I’ve been in California for a week now, and one thing that’s been on my mind is local reporting. I live in a beach town, and I’ve been pleasantly surprised by the number of local newspapers I see on newsstands in my area, and how involved residents are in the happenings of their town.
Sadly, that is not a reality for many people across the nation.
Other tidbits of research from the Center:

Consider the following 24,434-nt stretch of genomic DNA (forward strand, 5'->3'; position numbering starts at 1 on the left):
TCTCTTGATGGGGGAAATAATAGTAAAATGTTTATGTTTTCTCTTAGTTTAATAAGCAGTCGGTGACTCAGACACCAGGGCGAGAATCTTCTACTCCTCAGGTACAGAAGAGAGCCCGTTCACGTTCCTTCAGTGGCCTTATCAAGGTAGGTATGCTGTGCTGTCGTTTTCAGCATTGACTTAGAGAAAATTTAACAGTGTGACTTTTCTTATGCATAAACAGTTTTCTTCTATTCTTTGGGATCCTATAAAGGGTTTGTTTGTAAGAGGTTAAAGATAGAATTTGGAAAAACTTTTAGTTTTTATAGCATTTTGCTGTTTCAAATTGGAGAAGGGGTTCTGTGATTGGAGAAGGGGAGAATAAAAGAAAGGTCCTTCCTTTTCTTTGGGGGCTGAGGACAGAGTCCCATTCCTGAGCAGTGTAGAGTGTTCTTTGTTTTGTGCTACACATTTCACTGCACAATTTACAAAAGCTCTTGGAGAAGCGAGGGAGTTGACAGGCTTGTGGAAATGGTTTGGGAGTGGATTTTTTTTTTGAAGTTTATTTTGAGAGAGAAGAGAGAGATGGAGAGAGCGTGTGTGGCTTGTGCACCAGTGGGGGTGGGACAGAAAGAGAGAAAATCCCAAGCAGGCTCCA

- “Since 2004, more than a third of the country’s newspapers have changed ownership; some sold two or more times.”
- “In contrast to 20th century media companies that would “buy and hold” newspapers for many years, the new newspaper-owning investment groups actively manage their properties, keeping a short-term focus on the bottom line.”
What hasn’t changed is the need for local journalism.
Local journalism connects real people to real issues — and our democracy is better for it.